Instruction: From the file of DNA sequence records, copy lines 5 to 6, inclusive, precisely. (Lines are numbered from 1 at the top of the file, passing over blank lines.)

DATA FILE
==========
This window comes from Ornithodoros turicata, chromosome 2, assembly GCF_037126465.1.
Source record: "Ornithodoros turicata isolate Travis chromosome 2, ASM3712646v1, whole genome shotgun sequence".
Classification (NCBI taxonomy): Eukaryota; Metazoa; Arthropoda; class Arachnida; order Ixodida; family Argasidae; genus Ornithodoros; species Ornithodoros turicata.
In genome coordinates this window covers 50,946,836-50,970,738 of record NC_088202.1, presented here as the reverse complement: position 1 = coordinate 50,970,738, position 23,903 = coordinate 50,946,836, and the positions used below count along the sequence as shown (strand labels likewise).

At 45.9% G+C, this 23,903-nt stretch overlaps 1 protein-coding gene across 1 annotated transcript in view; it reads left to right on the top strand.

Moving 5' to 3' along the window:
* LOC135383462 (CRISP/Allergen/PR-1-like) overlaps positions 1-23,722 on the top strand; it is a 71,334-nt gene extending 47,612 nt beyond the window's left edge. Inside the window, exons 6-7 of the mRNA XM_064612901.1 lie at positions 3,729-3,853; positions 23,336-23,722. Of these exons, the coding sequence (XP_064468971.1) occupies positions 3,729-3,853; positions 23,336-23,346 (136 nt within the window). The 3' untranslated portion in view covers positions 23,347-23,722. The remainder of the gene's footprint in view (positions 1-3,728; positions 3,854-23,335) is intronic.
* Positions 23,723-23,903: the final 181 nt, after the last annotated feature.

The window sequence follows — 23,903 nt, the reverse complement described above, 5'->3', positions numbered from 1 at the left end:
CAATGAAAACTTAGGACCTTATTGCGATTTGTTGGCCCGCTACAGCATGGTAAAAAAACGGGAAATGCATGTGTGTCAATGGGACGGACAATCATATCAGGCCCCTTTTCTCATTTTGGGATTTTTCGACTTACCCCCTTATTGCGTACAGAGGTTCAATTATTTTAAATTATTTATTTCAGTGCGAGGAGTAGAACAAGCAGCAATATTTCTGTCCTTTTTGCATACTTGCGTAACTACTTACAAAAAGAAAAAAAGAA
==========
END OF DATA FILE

At 45.9% G+C, this 23,903-nt stretch overlaps 1 protein-coding gene across 1 annotated transcript in view; it reads left to right on the top strand.

Moving 5' to 3' along the window: